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Journal Article


Bolton Hall AN, Joseph B, Brelsfoard JM, Saatman KE. PLoS One 2016; 11(7): e0159442.


Department of Neurosurgery, University of Kentucky College of Medicine, Lexington, Kentucky, United States of America.


(Copyright © 2016, Public Library of Science)






Millions of mild traumatic brain injuries (TBIs) occur every year in the United States, with many people subject to multiple head injuries that can lead to chronic behavioral dysfunction. We previously reported that mild TBI induced using closed head injuries (CHI) repeated at 24h intervals produced more acute neuron death and glial reactivity than a single CHI, and increasing the length of time between injuries to 48h reduced the cumulative acute effects of repeated CHI. To determine whether repeated CHI is associated with behavioral dysfunction or persistent cellular damage, mice receiving either five CHI at 24h intervals, five CHI at 48h intervals, or five sham injuries at 24h intervals were evaluated across a 10 week period after injury. Animals with repeated CHI exhibited motor coordination and memory deficits, but not gait abnormalities when compared to sham animals. At 10wks post-injury, no notable neuron loss or glial reactivity was observed in the cortex, hippocampus, or corpus callosum. Argyrophilic axons were found in the pyramidal tract of some injured animals, but neither silver stain accumulation nor inflammatory responses in the injury groups were statistically different from the sham group in this region. However, argyrophilic axons, microgliosis and astrogliosis were significantly increased within the optic tract of injured animals. Repeated mild CHI also resulted in microgliosis and a loss of neurofilament protein 200 in the optic nerve. Lengthening the inter-injury interval from 24h to 48h did not effectively reduce these behavioral or cellular responses. These results suggest that repeated mild CHI results in persistent behavioral dysfunction and chronic pathological changes within the visual system, neither of which was significantly attenuated by lengthening the inter-injury interval from 24h to 48h.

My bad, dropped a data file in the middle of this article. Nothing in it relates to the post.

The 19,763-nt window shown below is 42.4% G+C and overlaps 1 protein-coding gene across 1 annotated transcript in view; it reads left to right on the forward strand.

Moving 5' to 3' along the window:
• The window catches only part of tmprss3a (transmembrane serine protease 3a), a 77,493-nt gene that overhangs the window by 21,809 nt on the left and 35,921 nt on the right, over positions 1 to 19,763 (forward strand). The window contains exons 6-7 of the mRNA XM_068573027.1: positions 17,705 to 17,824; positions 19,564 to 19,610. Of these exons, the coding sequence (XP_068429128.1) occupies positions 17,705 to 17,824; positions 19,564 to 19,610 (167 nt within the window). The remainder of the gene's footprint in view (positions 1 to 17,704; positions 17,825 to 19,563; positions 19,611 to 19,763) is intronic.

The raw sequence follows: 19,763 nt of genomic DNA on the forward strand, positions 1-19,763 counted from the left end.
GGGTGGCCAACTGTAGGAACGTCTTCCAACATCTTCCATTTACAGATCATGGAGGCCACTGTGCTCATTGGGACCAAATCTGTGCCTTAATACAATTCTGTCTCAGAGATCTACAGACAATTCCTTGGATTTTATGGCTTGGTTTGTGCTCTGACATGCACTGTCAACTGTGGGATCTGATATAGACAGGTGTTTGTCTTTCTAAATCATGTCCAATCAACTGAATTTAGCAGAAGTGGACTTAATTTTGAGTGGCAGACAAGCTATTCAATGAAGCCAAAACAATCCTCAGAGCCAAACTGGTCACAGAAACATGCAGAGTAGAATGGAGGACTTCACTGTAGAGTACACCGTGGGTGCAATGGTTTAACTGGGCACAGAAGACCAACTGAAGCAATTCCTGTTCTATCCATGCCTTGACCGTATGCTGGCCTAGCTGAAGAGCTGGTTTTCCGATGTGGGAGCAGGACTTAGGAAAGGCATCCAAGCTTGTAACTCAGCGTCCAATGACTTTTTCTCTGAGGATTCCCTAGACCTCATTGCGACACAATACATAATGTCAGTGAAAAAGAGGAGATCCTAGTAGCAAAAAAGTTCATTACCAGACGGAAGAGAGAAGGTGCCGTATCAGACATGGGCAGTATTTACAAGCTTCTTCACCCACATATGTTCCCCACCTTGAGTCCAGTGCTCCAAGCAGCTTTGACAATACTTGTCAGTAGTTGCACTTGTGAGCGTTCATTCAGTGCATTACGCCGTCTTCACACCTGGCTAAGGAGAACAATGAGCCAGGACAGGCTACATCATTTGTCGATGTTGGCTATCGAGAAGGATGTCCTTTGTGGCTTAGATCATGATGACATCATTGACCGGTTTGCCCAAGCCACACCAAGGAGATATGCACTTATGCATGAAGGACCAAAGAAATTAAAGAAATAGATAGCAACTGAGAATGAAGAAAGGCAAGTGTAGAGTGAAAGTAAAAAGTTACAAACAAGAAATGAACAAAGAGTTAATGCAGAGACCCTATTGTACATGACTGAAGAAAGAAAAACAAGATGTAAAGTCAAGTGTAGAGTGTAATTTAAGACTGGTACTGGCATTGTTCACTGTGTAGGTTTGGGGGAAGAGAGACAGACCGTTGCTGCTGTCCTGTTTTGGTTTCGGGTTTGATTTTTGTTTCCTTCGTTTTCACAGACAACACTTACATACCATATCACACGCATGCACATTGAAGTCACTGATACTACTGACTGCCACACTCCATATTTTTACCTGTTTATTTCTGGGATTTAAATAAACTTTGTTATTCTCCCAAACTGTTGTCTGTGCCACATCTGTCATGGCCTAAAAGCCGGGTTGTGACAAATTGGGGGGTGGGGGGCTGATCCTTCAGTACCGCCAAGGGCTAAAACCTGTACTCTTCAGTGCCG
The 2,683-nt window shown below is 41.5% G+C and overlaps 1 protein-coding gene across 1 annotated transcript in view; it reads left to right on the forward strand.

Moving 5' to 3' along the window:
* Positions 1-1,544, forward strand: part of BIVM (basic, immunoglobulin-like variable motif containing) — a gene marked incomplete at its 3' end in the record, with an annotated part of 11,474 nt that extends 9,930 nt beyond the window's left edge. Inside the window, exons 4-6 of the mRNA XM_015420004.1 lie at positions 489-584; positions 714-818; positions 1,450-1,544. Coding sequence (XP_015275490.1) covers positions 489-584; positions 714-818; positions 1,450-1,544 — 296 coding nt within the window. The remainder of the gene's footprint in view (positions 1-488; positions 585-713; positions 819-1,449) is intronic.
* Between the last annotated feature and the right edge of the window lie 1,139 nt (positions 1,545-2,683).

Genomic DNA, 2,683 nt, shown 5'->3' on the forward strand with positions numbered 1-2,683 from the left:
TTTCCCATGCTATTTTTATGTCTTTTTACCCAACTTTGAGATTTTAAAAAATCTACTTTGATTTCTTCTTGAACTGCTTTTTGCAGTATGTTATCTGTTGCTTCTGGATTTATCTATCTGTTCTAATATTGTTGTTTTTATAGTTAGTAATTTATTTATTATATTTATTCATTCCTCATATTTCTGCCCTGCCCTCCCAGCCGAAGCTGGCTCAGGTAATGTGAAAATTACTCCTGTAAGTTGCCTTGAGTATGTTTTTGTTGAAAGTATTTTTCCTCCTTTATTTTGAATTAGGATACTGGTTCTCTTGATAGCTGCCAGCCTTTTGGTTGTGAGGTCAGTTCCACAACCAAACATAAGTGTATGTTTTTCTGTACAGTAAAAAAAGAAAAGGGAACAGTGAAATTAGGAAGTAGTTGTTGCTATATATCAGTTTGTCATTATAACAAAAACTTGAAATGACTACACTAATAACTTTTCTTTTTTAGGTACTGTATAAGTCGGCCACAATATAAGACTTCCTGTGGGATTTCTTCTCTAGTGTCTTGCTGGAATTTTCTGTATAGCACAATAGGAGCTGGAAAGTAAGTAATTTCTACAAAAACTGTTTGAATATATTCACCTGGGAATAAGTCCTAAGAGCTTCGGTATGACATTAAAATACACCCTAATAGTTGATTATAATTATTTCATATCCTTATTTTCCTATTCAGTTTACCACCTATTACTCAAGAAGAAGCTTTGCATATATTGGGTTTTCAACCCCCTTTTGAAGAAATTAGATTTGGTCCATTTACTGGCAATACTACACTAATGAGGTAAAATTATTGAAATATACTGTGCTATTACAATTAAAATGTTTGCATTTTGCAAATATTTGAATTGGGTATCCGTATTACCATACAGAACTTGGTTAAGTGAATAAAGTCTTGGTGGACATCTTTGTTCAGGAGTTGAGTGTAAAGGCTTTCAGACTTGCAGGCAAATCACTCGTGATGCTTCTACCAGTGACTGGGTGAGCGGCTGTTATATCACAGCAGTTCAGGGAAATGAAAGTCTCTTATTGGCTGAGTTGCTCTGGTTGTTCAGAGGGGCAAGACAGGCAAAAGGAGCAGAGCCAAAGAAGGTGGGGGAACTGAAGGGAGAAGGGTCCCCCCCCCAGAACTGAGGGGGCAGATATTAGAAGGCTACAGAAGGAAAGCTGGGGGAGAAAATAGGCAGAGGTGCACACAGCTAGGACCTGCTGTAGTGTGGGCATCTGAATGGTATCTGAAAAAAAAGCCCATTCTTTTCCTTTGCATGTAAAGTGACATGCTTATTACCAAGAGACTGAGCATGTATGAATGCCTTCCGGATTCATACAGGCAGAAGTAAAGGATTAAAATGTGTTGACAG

Language: en


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